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Act V, Scene 4
The scene opens in a public place in Rome where Menenius and Sicinius are fearfully awaiting the outcome of Volumnia’s intercession with her son. Menenius is certain that there is no hope of success and feels sure that Coriolanus will attack Rome. He still blames the tribunes for causing the whole mess with Coriolanus. Sicinius wonders whether a man can alter so much in such a short period of time. Menenius replies that Marcius has been transformed from a man into a dragon, just like a caterpillar changes into a butterfly.
A messenger enters advising Sicinius to seek refuge in his house if he cares for the safety of his life. He states that the commoners have seized his fellow tribune, Brutus, and have threatened to put him to death if the women fail to dissuade Coriolanus from attacking Rome. Soon a second messenger arrives with the good news that the women have been successful in their mission and that the Volscians have retreated. Coriolanus has gone to Corioli. Sicinius is amazed at this wonderful and unexpected turn of events. The citizens rejoice as trumpets and drums are sounded. Menenius declares that he will go and meet the ladies and exclaims that Volumnia is worth a whole city of consuls, Senators, patricians, and tribunes. Sicinius thanks the messenger for bringing the good news and also goes to greet the women.
The conversation between Menenius and Sicinius reveals how these men now perceive Coriolanus as almost superhuman. Menenius describes the new vengeful Coriolanus by saying, “When he walks, he moves like an engine, and the ground shrinks before his treading; . . .He wants nothing of a god but eternity and a heaven to throne in.” Menenius dehumanizes Coriolanus as a machine, because he no longer has any human relationship to him; Coriolanus has proven to them that he is totally self-sufficient.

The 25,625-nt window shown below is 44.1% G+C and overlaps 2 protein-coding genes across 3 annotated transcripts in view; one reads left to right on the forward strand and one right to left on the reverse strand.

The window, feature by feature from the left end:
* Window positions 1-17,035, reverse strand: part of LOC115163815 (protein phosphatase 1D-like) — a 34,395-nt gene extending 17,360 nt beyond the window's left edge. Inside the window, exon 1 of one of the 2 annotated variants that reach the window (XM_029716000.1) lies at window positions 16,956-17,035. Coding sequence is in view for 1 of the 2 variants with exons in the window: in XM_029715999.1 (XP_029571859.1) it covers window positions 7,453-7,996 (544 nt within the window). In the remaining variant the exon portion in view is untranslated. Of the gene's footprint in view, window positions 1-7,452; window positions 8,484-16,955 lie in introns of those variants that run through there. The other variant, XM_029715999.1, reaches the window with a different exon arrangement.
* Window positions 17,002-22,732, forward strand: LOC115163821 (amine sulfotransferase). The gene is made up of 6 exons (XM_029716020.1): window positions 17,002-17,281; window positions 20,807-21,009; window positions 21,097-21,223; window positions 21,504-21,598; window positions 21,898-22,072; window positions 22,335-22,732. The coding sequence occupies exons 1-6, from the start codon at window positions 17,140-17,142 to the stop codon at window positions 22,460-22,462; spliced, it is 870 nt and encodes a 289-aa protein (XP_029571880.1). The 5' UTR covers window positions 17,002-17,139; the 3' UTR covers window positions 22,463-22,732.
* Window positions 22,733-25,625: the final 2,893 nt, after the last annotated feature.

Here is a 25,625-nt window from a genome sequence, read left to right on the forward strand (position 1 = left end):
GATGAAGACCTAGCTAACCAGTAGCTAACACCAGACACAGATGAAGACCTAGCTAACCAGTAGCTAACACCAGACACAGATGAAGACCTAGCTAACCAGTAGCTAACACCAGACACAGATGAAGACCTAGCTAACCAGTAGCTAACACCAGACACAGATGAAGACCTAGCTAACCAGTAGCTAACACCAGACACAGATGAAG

When Menenius again blames the tribunes for making Coriolanus into the monster he has become, Sicinius no longer protests his innocence; he has nothing to protect now that Rome is about to be invaded.
Shakespeare intensifies the tension of the scene by the arrival of a messenger who warns Sicinius to seek safety. The citizens have seized Brutus and have threatened to put him to death. The commoners once again show themselves to be inconstant and irrational, just as Coriolanus had claimed. A second messenger soon arrives with the good news that Volumnia has succeeded in persuading Coriolanus not to attack the city. The mood immediately changes from one of worry and dread to joyousness. Menenius praises Volumnia as more worthy than all the patricians in Rome. He takes his leave to go and greet her. Sicinius endeavors to reestablish his position with the commoners, thanks the messenger for bringing the good news, and then also goes to greet Volumnia, which is ironic considering that he has been upstaged by her.
This scene provides a brief respite between the high theatrical emotion of the preceding scene and the tragedy of the concluding scene. It also allows the mood to change as the city transforms from despair to celebration.